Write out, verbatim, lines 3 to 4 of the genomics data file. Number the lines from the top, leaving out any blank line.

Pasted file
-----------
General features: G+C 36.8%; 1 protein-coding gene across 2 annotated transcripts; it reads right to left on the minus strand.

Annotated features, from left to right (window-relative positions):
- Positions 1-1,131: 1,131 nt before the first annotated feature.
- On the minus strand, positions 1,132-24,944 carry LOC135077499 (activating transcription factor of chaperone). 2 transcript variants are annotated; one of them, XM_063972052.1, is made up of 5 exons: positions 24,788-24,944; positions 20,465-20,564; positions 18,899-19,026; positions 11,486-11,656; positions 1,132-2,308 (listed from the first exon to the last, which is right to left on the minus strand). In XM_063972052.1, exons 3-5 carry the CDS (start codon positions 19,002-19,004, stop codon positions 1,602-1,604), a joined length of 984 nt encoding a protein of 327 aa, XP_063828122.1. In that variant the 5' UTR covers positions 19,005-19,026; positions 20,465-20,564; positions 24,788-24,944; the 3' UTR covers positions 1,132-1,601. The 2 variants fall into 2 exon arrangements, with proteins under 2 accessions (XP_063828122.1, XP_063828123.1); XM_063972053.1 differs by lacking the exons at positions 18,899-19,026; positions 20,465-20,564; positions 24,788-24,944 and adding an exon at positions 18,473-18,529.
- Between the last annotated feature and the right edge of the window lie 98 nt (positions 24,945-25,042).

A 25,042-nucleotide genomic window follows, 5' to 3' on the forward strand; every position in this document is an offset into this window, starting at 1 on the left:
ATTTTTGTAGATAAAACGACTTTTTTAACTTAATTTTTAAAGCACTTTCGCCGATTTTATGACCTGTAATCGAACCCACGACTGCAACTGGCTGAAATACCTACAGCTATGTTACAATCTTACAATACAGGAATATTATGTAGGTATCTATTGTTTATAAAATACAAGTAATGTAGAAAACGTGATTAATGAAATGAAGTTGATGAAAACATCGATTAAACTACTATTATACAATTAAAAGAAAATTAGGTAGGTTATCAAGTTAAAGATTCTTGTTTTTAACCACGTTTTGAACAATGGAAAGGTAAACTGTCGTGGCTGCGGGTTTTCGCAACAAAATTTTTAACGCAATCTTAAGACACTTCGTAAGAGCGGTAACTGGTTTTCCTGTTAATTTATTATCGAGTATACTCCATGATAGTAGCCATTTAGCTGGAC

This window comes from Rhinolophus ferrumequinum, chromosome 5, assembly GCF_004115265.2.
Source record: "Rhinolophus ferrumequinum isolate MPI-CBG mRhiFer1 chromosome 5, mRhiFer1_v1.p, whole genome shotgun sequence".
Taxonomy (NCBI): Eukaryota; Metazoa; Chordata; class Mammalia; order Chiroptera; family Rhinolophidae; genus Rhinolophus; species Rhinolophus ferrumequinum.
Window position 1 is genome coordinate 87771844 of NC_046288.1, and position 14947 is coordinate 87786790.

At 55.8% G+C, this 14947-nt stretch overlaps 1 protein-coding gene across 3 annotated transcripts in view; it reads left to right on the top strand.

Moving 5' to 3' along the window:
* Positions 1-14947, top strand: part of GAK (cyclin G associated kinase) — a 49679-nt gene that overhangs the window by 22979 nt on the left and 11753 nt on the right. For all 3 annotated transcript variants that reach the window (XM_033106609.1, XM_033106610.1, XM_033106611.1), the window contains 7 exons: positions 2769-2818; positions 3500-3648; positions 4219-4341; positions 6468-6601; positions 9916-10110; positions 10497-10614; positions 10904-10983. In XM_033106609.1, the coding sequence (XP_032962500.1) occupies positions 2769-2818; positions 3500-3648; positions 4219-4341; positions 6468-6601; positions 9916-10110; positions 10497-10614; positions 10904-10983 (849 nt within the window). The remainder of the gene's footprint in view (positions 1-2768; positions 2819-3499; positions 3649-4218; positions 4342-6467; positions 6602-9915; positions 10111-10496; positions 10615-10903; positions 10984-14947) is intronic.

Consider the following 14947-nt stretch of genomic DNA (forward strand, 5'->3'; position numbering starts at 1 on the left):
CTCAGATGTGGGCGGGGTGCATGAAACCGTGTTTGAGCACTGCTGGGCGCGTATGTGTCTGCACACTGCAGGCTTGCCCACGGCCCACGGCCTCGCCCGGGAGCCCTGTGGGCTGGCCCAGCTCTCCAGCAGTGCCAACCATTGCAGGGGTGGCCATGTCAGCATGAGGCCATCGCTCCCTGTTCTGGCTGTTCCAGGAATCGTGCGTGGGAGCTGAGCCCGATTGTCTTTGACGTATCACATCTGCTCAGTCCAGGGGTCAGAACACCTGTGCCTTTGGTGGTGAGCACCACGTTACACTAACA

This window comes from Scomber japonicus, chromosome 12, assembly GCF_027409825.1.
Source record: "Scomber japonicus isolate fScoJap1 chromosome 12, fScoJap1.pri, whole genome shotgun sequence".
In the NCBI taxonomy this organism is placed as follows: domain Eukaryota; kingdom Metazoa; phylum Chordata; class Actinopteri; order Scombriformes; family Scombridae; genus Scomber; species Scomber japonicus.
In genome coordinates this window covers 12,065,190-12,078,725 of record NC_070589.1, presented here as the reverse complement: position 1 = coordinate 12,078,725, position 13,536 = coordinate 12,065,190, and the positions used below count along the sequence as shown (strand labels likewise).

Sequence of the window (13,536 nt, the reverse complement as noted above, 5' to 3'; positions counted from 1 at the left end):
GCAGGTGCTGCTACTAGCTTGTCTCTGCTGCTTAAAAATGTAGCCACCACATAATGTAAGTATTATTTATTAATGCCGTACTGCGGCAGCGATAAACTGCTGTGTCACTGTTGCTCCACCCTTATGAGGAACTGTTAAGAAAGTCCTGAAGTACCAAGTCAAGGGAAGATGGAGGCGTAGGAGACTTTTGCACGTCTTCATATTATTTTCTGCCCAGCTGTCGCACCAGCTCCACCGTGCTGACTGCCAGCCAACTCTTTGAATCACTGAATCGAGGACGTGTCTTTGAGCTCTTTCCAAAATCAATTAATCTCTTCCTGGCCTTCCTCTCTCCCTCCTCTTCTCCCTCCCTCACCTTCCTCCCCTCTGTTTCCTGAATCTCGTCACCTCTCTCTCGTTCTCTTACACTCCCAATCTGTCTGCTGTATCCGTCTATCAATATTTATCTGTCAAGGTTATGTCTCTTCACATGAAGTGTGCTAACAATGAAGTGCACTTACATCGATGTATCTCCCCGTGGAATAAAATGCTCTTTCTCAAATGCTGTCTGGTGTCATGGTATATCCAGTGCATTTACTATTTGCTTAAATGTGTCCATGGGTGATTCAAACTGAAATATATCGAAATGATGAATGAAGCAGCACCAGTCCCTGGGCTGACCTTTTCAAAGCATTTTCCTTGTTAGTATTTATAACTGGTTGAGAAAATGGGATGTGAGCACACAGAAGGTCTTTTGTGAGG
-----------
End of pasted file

- Positions 1-1,131: 1,131 nt before the first annotated feature.
- On the minus strand, positions 1,132-24,944 carry LOC135077499 (activating transcription factor of chaperone). 2 transcript variants are annotated; one of them, XM_063972052.1, is made up of 5 exons: positions 24,788-24,944; positions 20,465-20,564; positions 18,899-19,026; positions 11,486-11,656; positions 1,132-2,308 (listed from the first exon to the last, which is right to left on the minus strand). In XM_063972052.1, exons 3-5 carry the CDS (start codon positions 19,002-19,004, stop codon positions 1,602-1,604), a joined length of 984 nt encoding a protein of 327 aa, XP_063828122.1. In that variant the 5' UTR covers positions 19,005-19,026; positions 20,465-20,564; positions 24,788-24,944; the 3' UTR covers positions 1,132-1,601. The 2 variants fall into 2 exon arrangements, with proteins under 2 accessions (XP_063828122.1, XP_063828123.1); XM_063972053.1 differs by lacking the exons at positions 18,899-19,026; positions 20,465-20,564; positions 24,788-24,944 and adding an exon at positions 18,473-18,529.